Designed with a focus on privacy, the GDPR calls for the inclusion of data protection from the onset of the designing of systems, rather than an addition. More specifically — “The controller shall implement appropriate technical and organisational measures in an effective way… in order to meet the requirements of this Regulation and protect the rights of data subjects.” Article 23 of the GDPR calls for controllers to hold and process only data that is absolutely necessary for the completion of their duties (data minimisation), as well as limits the access to personal data to those needing to carry out the processing.

Data Breach Notifications

Under the GDPR, breach notifications will become mandatory in all member states where data breaches are likely to “result in risking the rights and freedoms of individuals.” This must be done within 72 hours of coming to awareness about the breach. Data processors will also be required to notify their customers and the controllers “without undue delay.”

GDPR After Effects

The aftereffects of the GDPR can be divided into two parts. First, the essential measures that Indian startups and other companies will have to take to meet the requirements while doing business in the member countries of the EU. Second, the regulatory measures now being taken up by regulators across the world, following the GDPR.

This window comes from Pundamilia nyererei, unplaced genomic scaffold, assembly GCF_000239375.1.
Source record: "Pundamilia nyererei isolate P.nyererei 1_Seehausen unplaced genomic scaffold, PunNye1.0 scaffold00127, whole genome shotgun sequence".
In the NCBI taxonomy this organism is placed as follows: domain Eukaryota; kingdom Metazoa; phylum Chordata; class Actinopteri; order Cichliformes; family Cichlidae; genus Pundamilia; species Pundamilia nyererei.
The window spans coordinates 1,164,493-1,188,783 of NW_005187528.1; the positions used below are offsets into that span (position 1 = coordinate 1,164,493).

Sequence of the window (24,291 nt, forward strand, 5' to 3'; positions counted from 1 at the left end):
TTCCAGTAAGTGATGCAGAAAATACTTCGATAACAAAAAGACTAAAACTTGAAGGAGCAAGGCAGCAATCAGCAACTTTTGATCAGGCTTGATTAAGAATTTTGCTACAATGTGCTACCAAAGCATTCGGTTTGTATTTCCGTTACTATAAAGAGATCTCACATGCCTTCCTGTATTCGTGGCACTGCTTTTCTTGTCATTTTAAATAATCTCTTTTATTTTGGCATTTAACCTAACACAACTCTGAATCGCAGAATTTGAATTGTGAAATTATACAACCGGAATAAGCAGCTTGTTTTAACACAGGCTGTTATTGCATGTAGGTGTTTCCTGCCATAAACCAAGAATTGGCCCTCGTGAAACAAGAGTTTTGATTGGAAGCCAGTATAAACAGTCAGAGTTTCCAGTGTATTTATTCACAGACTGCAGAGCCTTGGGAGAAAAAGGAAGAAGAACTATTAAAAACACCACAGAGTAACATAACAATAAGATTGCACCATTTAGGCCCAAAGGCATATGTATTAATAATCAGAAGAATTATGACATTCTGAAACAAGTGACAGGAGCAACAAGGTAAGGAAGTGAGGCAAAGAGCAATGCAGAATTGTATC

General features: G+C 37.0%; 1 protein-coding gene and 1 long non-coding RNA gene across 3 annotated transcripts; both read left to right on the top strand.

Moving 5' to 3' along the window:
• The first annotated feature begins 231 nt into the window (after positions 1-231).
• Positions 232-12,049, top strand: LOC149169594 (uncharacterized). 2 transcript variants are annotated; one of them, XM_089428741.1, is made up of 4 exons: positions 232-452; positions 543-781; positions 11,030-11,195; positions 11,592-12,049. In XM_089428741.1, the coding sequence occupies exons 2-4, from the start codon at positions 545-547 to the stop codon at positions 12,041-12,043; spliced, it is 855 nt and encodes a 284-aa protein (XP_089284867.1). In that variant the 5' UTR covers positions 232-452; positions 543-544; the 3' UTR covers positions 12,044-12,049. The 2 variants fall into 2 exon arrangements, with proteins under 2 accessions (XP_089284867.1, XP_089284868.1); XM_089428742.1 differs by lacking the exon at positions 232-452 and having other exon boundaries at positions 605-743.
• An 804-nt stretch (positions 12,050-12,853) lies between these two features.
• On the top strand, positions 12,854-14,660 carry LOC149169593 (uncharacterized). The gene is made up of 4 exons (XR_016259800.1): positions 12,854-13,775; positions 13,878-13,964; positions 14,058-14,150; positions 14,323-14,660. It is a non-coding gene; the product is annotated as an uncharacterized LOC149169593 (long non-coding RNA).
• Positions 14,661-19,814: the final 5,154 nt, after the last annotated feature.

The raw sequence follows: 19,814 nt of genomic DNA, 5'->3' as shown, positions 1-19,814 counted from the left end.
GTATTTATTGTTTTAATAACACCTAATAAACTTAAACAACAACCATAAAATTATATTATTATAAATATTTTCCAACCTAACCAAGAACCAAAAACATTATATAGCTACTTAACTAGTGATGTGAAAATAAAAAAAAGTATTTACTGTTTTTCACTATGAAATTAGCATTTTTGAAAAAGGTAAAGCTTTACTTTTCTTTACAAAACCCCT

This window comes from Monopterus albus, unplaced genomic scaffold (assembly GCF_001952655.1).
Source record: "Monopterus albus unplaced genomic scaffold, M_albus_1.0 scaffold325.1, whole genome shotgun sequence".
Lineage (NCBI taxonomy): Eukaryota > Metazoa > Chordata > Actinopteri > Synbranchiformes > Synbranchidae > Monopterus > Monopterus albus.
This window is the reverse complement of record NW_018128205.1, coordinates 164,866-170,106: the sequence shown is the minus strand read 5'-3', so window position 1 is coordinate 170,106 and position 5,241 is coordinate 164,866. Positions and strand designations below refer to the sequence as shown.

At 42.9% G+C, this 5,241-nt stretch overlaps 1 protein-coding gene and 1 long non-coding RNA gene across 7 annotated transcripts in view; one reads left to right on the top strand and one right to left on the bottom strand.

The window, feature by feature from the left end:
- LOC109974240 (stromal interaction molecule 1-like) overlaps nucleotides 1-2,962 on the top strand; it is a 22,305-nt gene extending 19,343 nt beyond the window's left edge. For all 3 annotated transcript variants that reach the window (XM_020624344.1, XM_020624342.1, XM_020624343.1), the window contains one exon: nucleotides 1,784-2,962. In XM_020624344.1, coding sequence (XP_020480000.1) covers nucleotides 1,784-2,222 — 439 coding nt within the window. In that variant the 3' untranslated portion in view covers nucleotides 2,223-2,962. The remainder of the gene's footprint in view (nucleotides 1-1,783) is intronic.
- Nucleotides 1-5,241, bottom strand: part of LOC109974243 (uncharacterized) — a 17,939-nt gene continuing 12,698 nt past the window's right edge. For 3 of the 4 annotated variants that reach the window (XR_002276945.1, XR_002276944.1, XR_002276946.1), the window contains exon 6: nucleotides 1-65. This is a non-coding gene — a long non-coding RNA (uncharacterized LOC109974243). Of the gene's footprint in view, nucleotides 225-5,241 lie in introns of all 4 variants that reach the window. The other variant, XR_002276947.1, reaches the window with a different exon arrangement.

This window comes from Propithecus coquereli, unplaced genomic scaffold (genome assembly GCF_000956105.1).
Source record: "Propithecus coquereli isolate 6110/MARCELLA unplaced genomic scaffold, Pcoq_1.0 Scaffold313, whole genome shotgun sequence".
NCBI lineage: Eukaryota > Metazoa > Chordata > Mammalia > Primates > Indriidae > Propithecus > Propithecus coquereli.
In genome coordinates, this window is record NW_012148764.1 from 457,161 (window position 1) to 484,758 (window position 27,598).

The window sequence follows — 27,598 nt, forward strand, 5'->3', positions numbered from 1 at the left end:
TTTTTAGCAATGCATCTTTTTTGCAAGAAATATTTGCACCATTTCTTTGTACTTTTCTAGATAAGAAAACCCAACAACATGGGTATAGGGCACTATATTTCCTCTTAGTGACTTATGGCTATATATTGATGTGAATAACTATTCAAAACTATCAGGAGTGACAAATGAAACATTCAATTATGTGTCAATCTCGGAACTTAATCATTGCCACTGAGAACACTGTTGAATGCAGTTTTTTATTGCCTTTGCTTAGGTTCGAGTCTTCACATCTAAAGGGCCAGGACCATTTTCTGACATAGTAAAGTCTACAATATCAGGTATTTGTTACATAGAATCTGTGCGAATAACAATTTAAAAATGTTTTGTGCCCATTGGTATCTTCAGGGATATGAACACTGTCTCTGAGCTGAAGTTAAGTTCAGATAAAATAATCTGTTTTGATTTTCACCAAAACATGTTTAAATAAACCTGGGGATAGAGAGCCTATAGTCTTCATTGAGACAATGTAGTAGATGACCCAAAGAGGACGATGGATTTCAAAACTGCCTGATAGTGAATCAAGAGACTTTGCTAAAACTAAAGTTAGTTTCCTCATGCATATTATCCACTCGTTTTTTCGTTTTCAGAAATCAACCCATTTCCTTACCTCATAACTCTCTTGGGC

India is no exception. While the data protection bill is still pending, the RBI has asked its member companies and institutions to store their entire data belonging to Indians in India itself.

Supporting the move, T V Mohandas Pai, former director of Infosys and chairman of Manipal Global Education, explained that Europe and the US have strict norms to keep their financial data within their country. Similarly, payments data of our country must also be stored or processed only in India and no company should be allowed to operate it without adhering to this requirement.